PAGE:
Don’t ignore the pain: periods and pelvic pain should not get in the way of life, warns charity as Endometriosis Action Month begins | Endometriosis UK

Don’t ignore the pain: periods and pelvic pain should not get in the way of life, warns charity as Endometriosis Action Month begins

  • Tuesday, March 01, 2022

Endometriosis UK is urging anyone experiencing painful periods and pelvic pain which interfere with day-to-day activities to take action and contact a doctor, rather than put it off.

The call comes during Endometriosis Action Month as new data shows that 89% of women aged 16-24, and 76% of all women, would put off going to the doctor if they were experiencing painful periods which were interfering with their day-to-day activities.

The most common reasons cited included ‘I think painful periods are a normal part of life’, ‘I don't think the doctor would take me seriously’ and ‘I don’t want to trouble the NHS during the Covid-19 pandemic’.[1]

Endometriosis is a common, sometimes debilitating but often ignored gynaecological disease affecting 1 in 10 women and those assigned female at birth from puberty to menopause, although the impact may be felt for life. As well as chronic pelvic pain and painful periods , symptoms include pain during or after sex, painful bowel movements or pain when urinating, difficulty getting pregnant and fatigue. The type and severity of symptoms experienced varies depending on where the endometriosis is growing.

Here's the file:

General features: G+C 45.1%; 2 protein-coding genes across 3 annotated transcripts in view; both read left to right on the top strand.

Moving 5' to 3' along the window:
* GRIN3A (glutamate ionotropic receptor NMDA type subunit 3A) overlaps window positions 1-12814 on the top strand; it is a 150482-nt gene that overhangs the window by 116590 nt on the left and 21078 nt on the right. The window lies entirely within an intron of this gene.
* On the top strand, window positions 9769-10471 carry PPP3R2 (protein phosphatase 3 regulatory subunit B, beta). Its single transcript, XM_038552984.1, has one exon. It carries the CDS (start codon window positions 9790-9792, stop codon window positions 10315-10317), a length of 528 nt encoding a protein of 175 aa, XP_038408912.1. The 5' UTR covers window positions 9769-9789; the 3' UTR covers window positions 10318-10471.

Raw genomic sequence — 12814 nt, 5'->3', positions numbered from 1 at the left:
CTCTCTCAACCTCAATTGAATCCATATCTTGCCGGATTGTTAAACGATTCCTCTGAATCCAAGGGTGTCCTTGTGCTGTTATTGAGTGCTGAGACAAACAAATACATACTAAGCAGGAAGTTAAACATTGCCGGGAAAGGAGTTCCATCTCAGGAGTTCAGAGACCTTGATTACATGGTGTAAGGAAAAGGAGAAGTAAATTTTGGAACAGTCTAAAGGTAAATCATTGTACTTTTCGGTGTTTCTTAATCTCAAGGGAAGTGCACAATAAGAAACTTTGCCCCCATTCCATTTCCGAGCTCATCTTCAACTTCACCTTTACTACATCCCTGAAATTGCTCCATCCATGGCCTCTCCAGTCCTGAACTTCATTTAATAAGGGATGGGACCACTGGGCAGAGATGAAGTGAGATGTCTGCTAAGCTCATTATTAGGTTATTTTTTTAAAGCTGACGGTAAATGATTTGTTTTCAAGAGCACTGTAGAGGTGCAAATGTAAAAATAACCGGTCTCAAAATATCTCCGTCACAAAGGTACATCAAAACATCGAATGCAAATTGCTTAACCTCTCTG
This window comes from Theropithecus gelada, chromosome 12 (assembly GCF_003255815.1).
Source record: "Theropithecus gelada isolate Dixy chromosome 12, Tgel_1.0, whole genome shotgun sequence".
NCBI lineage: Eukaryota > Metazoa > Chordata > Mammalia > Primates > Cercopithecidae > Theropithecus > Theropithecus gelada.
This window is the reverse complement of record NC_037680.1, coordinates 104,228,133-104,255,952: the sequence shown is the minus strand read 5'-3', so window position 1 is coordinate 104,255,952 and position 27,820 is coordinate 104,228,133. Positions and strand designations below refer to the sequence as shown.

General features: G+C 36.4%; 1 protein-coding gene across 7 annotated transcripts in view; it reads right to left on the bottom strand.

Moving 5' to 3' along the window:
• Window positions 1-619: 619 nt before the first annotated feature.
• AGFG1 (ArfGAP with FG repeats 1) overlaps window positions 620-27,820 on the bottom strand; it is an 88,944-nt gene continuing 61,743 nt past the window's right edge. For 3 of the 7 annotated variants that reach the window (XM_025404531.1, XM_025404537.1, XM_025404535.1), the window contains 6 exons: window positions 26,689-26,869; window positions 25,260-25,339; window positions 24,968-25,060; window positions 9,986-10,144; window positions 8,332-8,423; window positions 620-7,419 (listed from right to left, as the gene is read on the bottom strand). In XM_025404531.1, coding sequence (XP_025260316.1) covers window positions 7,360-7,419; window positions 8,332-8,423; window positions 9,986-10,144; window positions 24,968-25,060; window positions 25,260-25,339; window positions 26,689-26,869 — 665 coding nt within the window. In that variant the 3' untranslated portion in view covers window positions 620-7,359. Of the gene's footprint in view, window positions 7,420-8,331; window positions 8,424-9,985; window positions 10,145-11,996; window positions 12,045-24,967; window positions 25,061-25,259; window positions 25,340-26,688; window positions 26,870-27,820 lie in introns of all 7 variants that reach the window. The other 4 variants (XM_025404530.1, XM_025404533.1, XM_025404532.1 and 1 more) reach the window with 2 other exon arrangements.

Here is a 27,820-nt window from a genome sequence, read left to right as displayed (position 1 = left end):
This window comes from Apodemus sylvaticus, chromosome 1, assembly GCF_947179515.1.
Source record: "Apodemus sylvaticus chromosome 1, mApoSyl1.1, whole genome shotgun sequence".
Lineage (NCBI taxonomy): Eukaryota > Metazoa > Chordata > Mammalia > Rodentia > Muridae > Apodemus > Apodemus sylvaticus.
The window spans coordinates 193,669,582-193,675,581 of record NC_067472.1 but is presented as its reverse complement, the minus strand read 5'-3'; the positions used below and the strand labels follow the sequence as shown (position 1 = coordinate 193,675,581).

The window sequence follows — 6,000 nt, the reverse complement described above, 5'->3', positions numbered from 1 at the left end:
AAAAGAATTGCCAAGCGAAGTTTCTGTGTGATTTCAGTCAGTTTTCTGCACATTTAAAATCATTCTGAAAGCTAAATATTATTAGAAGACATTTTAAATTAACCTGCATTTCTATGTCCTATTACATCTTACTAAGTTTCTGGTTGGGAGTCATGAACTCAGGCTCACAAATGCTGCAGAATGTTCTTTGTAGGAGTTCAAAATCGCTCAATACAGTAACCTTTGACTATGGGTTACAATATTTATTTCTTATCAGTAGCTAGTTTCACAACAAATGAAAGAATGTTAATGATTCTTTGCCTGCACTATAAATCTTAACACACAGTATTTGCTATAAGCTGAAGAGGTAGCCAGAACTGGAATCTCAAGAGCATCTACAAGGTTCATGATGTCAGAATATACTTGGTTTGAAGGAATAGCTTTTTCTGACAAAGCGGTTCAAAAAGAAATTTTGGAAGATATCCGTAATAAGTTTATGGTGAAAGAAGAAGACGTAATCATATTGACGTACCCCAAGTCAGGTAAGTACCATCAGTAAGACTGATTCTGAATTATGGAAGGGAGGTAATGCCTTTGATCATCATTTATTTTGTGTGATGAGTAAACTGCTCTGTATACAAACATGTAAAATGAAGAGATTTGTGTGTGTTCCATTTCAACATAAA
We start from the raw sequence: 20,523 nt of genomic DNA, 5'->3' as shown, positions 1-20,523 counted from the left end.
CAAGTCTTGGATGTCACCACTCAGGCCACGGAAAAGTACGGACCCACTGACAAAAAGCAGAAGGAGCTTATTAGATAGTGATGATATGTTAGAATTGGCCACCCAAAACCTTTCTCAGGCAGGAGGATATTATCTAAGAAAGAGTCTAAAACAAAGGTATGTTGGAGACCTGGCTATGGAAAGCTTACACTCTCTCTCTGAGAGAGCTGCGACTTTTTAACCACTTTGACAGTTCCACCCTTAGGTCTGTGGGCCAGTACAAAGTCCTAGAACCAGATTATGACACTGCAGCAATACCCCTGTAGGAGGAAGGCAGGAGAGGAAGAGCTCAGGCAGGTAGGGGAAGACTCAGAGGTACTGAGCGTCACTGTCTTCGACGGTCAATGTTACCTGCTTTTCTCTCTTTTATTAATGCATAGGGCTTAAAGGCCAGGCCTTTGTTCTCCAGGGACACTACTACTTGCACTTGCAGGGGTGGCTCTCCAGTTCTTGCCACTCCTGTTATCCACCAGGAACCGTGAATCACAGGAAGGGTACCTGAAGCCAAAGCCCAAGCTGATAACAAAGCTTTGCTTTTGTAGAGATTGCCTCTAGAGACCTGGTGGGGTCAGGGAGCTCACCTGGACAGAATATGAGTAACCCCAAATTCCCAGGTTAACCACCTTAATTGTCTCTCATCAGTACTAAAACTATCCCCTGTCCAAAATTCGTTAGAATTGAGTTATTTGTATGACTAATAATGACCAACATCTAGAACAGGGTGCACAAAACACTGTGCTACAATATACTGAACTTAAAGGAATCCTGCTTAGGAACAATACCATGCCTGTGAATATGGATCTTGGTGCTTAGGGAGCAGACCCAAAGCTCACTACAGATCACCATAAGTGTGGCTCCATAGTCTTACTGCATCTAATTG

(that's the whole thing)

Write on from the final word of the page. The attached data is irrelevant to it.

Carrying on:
Those with the disease often have their symptoms dismissed, not believed, or told it is ‘normal’.  It takes an average of eight years to get a diagnosis of endometriosis in the UK - a figure that hasn’t changed in a decade - during which time, the disease may progress.

The polling also shows an increase in those correctly able to identify endometriosis as a gynaecological condition when presented with a list of options – 31% of men and 75% of women could do so this year, up from 25% and 66% last year.

Emma Cox, CEO of Endometriosis UK, says: “We hear a lot of stories from those with endometriosis who were told as a teenager that having excruciating pelvic pain and periods was ‘just part of being a woman’ and to put up with it, that they were being overdramatic, that the pain was all in their head, or their level of pain not believed.

“As awareness and understanding of endometriosis grows, we hope comments like these can be consigned to history – while many may experience period pain at some point, chronic pelvic pain and period pains that interfere way of everyday life are different and should not be seen as normal.

“Awareness is increasing thanks to the dedication of thousands of Endometriosis UK’s supporters and campaigners. But it’s not increasing fast enough. During Endometriosis Action Month, we’re urging those experiencing symptoms of endometriosis to take action and contact their doctor, so they can get the support and treatment they need.”